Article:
|Pearl Gluck’s film ‘Divan’ chronicles her efforts to retrieve a family heirloom.|
In 1998, Pearl Gluck learned the power of the camera.
That year, as a Fulbright scholar, Gluck went off to Hungary to collect oral histories for her graduate thesis in European Studies for New York University. Trained as an ethnographer, Gluck said, “I learned from that experience [collecting Yiddish stories] the whole way the camera changed the dynamics” of those encounters.
“Recording stories involved a lot more than just words,” she said. “I got really turned on to the process.”
That discovery – together with a desire to reconnect with and more fully understand her chasidic roots – led to the making of “Divan,” a documentary film that tells her own spiritual story.
The movie, which will be shown on Jan. 10 at Teaneck’s Cong. Rinat Yisrael as part of a film series entitled “Jewish Spiritual Journeys,” chronicles Gluck’s efforts to retrieve a couch – but it is much more than that.
During her 1999 trip to Hungary to retrieve this turn-of-the-century family heirloom (“where esteemed rabbis once slept,” said Gluck, explaining why her family had treasured that piece of furniture), she encounters “a colorful cast of characters who provide guidance and inspiration,” according to a statement from the Teaneck Jewish Community Council, which is co-sponsoring the film series.
The filmmaker, who was raised in a chasidic home in Brooklyn but chose to lead a secular life in Manhattan, told The Jewish Standard that she made the film as a way to reconnect not only with her family and the place she came from but “with a larger side of Judaism.”
The divan in the title belonged to her great grandfather. Traveling to Hungary to retrieve it was a way “to show utter respect and love for the world from which I had come,” she said.
While Gluck would not say if her efforts to retrieve the couch resulted in her reconnecting with her family, she did say that “it’s hard to imagine that a parent wouldn’t be moved” by her efforts.
“What’s important in reconnecting,” said Gluck, “is making the effort. It’s beginning the journey, the conversation, itself and seeing where it takes you,” she said.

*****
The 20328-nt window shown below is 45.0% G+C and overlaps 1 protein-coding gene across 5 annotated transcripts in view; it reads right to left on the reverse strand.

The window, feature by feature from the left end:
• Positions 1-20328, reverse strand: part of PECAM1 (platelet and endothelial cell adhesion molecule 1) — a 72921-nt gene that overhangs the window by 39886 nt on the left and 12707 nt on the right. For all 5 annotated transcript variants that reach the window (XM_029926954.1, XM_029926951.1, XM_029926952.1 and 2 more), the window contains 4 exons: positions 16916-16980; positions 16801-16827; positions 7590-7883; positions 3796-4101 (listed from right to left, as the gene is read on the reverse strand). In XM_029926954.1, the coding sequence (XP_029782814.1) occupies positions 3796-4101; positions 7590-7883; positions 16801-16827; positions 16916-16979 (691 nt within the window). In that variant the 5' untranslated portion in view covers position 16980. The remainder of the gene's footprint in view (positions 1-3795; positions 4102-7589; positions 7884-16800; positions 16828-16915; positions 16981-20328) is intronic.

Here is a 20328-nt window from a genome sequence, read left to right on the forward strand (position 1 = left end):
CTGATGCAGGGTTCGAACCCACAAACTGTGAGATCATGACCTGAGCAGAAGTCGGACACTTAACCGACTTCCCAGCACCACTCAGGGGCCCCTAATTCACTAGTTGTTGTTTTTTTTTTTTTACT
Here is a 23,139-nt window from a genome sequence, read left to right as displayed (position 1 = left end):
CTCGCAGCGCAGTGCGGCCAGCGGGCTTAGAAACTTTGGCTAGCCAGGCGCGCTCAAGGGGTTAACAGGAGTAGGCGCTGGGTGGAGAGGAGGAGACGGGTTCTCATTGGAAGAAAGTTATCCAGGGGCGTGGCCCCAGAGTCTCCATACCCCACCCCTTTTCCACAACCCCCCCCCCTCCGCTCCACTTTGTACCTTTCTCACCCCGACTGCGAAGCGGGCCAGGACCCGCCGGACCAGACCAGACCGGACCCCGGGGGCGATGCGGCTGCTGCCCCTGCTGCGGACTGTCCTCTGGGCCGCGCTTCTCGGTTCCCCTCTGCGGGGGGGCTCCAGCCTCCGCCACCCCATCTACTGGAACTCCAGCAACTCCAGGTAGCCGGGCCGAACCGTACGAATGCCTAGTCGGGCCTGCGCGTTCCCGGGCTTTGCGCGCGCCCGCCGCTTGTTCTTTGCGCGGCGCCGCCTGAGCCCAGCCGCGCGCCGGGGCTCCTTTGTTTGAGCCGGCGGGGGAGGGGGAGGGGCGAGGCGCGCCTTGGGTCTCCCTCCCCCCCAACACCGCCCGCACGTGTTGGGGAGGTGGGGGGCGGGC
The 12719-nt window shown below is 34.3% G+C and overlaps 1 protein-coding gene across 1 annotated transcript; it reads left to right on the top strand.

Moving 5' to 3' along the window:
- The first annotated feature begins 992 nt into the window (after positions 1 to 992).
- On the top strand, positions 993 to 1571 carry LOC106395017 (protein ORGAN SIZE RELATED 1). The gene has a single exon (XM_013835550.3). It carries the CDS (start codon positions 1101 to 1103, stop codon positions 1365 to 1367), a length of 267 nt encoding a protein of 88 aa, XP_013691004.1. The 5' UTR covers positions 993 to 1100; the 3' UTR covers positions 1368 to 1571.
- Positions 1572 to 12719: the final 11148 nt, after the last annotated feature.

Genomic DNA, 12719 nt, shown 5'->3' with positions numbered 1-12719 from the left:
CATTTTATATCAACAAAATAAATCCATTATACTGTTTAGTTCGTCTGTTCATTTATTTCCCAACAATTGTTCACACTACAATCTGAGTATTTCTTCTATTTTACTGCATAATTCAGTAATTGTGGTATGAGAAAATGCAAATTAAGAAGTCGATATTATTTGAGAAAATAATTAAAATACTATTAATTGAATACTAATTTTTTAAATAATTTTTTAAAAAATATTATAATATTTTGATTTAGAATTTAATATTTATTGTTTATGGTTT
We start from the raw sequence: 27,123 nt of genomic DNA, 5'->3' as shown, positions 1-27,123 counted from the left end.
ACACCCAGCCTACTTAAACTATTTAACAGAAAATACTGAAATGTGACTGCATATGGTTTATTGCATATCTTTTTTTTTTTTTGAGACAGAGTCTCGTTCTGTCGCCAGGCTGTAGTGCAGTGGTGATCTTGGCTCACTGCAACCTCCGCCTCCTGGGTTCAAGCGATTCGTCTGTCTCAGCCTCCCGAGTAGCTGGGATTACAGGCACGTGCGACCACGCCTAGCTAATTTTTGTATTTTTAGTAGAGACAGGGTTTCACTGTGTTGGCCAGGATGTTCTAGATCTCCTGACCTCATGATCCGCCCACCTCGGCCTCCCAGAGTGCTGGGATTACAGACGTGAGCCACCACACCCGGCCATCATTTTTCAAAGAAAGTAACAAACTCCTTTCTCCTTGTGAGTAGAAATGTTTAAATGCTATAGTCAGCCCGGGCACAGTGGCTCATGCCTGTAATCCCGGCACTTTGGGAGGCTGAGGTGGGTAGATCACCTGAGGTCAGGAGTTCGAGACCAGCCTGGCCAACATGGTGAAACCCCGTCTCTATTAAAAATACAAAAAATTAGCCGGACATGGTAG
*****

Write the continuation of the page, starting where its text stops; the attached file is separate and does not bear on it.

Her own journey took some five years. The documentary, which she started filming in 1999, opened at the Tribeca Film Festival in 2004. Gluck said she also received a good deal of help from the Sundance Festival, which mentors select filmmakers and helps them raise funds for their projects.
In making “Divan,” said Gluck, “I learned that picking up the camera is enough sometimes. I took the chance.”
“It gave me chizuk,” or strength, she said, adding that the film “was received quite well” in the chasidic community. “They’re loving it.”
The theme of “connection” plays a large role in the Teaneck film series. Bruce Prince, co-president of the council, said that the community group is partnering with the adult education committees of Teaneck’s Cong. Beth Sholom and Cong. Rinat Yisrael in what he calls “a groundbreaking new initiative” to foster dialogue.
The film series, he hopes, “will create a template for more dialogue and discussion,” he said, noting that Gluck will lead a discussion following the film.
“We’ve all gone through journeys, and we meet people at all levels [of their journey],” said Prince. “There’s commonality in our experience.”
The council leader had seen Gluck’s film in New York and thought it would be “a perfect film to start this conversation – a good spark to begin dialogue.”
The second film in the series, “The Quarrel” – to be shown in March – will also be followed by a discussion, led by Rabbi Yosef Adler, religious leader of Cong. Rinat Yisrael, and Rabbi Kenneth Berger of Cong. Beth Sholom.
For information about the film series, call Prince at (201) 692-1560 or David Jacobowitz at (347) 262-4501.